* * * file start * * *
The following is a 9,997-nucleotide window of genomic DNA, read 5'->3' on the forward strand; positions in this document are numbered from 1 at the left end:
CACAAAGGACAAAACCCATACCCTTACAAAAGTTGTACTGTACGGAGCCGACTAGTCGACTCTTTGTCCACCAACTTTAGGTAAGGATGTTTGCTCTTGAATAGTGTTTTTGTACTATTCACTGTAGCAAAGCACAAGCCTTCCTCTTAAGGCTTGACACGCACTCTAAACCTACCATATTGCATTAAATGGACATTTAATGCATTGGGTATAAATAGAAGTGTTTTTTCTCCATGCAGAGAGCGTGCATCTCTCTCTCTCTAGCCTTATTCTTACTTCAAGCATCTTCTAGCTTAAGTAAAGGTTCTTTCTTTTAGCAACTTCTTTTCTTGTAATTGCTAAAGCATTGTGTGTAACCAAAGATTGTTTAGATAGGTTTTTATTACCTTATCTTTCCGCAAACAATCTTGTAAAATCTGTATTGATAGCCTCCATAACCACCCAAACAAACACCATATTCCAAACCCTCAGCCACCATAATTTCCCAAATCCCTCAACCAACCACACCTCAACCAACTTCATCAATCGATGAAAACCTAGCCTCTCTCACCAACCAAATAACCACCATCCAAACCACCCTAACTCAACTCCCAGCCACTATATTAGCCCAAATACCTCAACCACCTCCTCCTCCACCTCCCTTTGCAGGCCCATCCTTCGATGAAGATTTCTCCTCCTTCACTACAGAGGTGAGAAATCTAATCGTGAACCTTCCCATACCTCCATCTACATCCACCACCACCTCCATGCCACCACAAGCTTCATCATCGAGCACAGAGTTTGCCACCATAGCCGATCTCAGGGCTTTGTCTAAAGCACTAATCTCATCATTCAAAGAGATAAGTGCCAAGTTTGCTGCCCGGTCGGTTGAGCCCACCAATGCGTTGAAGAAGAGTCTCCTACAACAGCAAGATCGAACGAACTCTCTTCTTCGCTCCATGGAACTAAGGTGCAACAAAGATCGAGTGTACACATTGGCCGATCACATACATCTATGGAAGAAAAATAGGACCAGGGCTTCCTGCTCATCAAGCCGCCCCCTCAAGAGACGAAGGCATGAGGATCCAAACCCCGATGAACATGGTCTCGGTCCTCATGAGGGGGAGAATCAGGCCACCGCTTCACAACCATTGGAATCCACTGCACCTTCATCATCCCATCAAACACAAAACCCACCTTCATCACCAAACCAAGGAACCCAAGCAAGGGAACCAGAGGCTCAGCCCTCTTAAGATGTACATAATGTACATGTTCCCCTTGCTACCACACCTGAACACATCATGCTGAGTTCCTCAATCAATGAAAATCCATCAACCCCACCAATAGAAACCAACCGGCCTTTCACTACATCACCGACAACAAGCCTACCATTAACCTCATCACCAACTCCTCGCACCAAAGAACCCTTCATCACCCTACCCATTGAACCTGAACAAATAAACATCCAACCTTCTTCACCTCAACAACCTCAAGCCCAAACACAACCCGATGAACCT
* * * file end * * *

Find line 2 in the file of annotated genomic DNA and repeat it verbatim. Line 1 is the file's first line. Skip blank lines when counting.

CACAAAGGACAAAACCCATACCCTTACAAAAGTTGTACTGTACGGAGCCGACTAGTCGACTCTTTGTCCACCAACTTTAGGTAAGGATGTTTGCTCTTGAATAGTGTTTTTGTACTATTCACTGTAGCAAAGCACAAGCCTTCCTCTTAAGGCTTGACACGCACTCTAAACCTACCATATTGCATTAAATGGACATTTAATGCATTGGGTATAAATAGAAGTGTTTTTTCTCCATGCAGAGAGCGTGCATCTCTCTCTCTCTAGCCTTATTCTTACTTCAAGCATCTTCTAGCTTAAGTAAAGGTTCTTTCTTTTAGCAACTTCTTTTCTTGTAATTGCTAAAGCATTGTGTGTAACCAAAGATTGTTTAGATAGGTTTTTATTACCTTATCTTTCCGCAAACAATCTTGTAAAATCTGTATTGATAGCCTCCATAACCACCCAAACAAACACCATATTCCAAACCCTCAGCCACCATAATTTCCCAAATCCCTCAACCAACCACACCTCAACCAACTTCATCAATCGATGAAAACCTAGCCTCTCTCACCAACCAAATAACCACCATCCAAACCACCCTAACTCAACTCCCAGCCACTATATTAGCCCAAATACCTCAACCACCTCCTCCTCCACCTCCCTTTGCAGGCCCATCCTTCGATGAAGATTTCTCCTCCTTCACTACAGAGGTGAGAAATCTAATCGTGAACCTTCCCATACCTCCATCTACATCCACCACCACCTCCATGCCACCACAAGCTTCATCATCGAGCACAGAGTTTGCCACCATAGCCGATCTCAGGGCTTTGTCTAAAGCACTAATCTCATCATTCAAAGAGATAAGTGCCAAGTTTGCTGCCCGGTCGGTTGAGCCCACCAATGCGTTGAAGAAGAGTCTCCTACAACAGCAAGATCGAACGAACTCTCTTCTTCGCTCCATGGAACTAAGGTGCAACAAAGATCGAGTGTACACATTGGCCGATCACATACATCTATGGAAGAAAAATAGGACCAGGGCTTCCTGCTCATCAAGCCGCCCCCTCAAGAGACGAAGGCATGAGGATCCAAACCCCGATGAACATGGTCTCGGTCCTCATGAGGGGGAGAATCAGGCCACCGCTTCACAACCATTGGAATCCACTGCACCTTCATCATCCCATCAAACACAAAACCCACCTTCATCACCAAACCAAGGAACCCAAGCAAGGGAACCAGAGGCTCAGCCCTCTTAAGATGTACATAATGTACATGTTCCCCTTGCTACCACACCTGAACACATCATGCTGAGTTCCTCAATCAATGAAAATCCATCAACCCCACCAATAGAAACCAACCGGCCTTTCACTACATCACCGACAACAAGCCTACCATTAACCTCATCACCAACTCCTCGCACCAAAGAACCCTTCATCACCCTACCCATTGAACCTGAACAAATAAACATCCAACCTTCTTCACCTCAACAACCTCAAGCCCAAACACAACCCGATGAACCT